Defense

June 18, 2012

Weapons school integrates cyber warfare

Tags:
by 1st Lt. Ken Lustig
Nellis AFB, Nev.

Eight Air Force weapons officers completed the first cyber weapons instructor course at the U.S. Air Force Weapons School, 328th Weapons Squadron, June 16 at Nellis Air Force Base, Nev.

Weapons officers are tactical experts trained in the art of battlespace dominance who instruct the Air Force’s instructor corps and serve as advisers to military leaders at all levels.

The WIC students are primarily cyber warfare officers, but the course also accepts qualified applicants from the intelligence, space and missile and engineering career fields.

Although this cyber class is the school’s first, Maj. Brent Wells, the director of operations for the cyber WIC, said the graduates’ accomplishment will ultimately reduce the distinction between cyber and traditional operational specialties.

“Although we ‘deep dive’ into the cyber curriculum during the first phase of our academics, what we’re really trying to get across to our students is this: You’re not a cyber officer first, not an intel or space officer first – you’re a weapons officer, and your job is to provide advice and counsel to our leaders and be that expert on all Air Force capabilities,” Wells said. “The purpose of this course is to refine these officers’ cyber skills and round them out by teaching them to be expert instructors, problem solvers, leaders and tacticians, ultimately teaching them how to integrate the cyber piece with the entire spectrum of Air Force and joint capabilities.”

To this end, all of the approximately 115 students from the USAFWS’ 18 weapons squadrons – each specializing in one of 24 platforms (battle concepts or weapons systems), are brought together at regular intervals and must rely on each other for critical knowledge and coordinated planning. After the first third of the course the academics broaden to give all students a clear picture of how all of their capabilities are used in the Air Force and joint environments.

Wells said the addition of the cyber WIC is part of a bigger Air Force effort to further integrate and operationalize its cyber capabilities.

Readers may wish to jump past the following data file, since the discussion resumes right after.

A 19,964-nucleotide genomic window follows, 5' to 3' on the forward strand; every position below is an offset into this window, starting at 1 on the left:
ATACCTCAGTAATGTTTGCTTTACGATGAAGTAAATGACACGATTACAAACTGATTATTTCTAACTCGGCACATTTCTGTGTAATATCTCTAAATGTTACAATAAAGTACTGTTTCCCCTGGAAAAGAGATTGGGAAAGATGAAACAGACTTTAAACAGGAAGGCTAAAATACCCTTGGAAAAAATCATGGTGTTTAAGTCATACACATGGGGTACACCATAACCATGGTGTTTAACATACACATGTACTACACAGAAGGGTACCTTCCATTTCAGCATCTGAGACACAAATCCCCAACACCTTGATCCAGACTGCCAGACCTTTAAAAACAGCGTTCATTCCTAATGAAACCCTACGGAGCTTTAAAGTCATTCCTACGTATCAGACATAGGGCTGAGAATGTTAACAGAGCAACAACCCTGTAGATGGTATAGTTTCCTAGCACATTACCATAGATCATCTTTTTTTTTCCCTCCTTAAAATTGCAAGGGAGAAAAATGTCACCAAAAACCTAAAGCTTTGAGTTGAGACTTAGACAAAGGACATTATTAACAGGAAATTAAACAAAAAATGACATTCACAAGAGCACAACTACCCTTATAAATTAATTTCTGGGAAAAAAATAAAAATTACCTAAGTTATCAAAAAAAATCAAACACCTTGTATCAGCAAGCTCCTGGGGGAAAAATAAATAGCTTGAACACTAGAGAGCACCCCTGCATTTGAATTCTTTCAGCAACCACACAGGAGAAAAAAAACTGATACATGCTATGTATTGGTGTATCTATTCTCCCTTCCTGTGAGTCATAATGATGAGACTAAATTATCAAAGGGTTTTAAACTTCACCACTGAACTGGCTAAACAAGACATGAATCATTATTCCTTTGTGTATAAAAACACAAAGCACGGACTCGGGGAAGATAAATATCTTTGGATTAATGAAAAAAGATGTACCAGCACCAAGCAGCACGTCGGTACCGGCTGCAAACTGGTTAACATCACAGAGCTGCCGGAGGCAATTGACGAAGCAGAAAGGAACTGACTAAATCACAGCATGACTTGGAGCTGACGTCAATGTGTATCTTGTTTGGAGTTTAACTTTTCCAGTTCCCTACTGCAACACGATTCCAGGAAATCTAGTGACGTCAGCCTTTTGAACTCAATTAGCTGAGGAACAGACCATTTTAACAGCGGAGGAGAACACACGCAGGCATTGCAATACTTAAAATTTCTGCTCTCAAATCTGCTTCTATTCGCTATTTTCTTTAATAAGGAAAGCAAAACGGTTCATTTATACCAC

“In the past, we have often thought of cyber in terms of monitoring networks and responding to trouble tickets – a maintenance mindset,” he said. “But as our adversaries become increasingly effective and sophisticated at engaging in the cyber realm, it is clear that the cyber domain has become a key terrain of the battlefield, and we have to move beyond the old way of thinking.”

Lt. Col. Bob Reeves, the commander of the 328th WPS, said the school’s space course was created in 1996; it addressed, but did not deeply delve into, cyber operations. The new cyber WIC was created in part to help the Air Force take its cyber capability in new directions.

“We want our graduates to transform and inspire our nation’s combat power, to bring the cyber piece to operational planning, but also to help build the cyber force to recognize that they are part of the overall picture and a capability we are providing to the combatant commander,” Reeves said.

The lessons learned at weapons school are applied across the force.

“It is not enough just to train our weapons officers,” Reeves said. “We are taking the lessons learned from our exercises and planning, and feeding that innovation into other exercises and even real-world operations where those techniques and tactics can be validated. We take what works and export it.”




All of this week's top headlines to your email every Friday.


 
 

 
Army photograph by David Vergun

Senior leaders explain Army’s drawdown plan

Army photograph by David Vergun No commander is happy when notified that a soldier from his or her command has been identified for early separation. But commanders personally notify those Soldiers and ensure participation in th...
 
 
Lockheed Martin photograph by Beth Groom

F-35 Rollout Marks U.S.-Australia Partnership Milestone

Lockheed Martin photograph by Beth Groom Royal Australian Air Force Air Marshal Geoff Brown delivers his remarks at the roll out ceremony for Australia’s first F-35. The official rollout of the first two F-35 Lightning II...
 
 
Air Force photograph by A1C Erin OĆ­Shea

U.S. Forces display military might at Farnborough

Air Force photograph by A1C Erin O’Shea Capt. Tom Meyers discusses the F-15E Strike Eagle’s capabilities with spectators July 17, 2014, at the Farnborough International Airshow in England. Public access was granted ...
 

 
raptors4

Raptors, Falcons fuel up in desert skies

Three U.S. Air Force F-22 Raptors assigned to the 325th Fighter Wing, Tyndall Air Force Base, Fla., fly alongside a KC-135 Stratotanker assigned to the 93rd Air Refueling Squadron, Fairchild AFB, Wash., during Red Flag 14-3, Ju...
 
 
Air Force photograph by A1C Thomas Spangler

Sun sets on Red Flag 14-3

Air Force photograph by A1C Thomas Spangler The sun sets behind a row of F-16 Fighting Falcons during Red Flag 14-3, July 16, 2014, at Nellis Air Force Base, Nev. Red Flag provides a series of intense air-to-air combat scenario...
 
 
Air Force photograph by SSgt. Siuta B. Ika

AOC integral to Red Flag 14-3 operations

Air Force photograph by SSgt. Siuta B. Ika Members of the Air and Space Operations Center work during Red Flag 14-3 operations July 22, 2014, at Nellis Air Force Base, Nev. Armed with personnel from intelligence and communicati...
 




0 Comments


Be the first to comment!


Leave a Reply

Your email address will not be published. Required fields are marked *

You may use these HTML tags and attributes: <a href="" title=""> <abbr title=""> <acronym title=""> <b> <blockquote cite=""> <cite> <code> <del datetime=""> <em> <i> <q cite=""> <strike> <strong>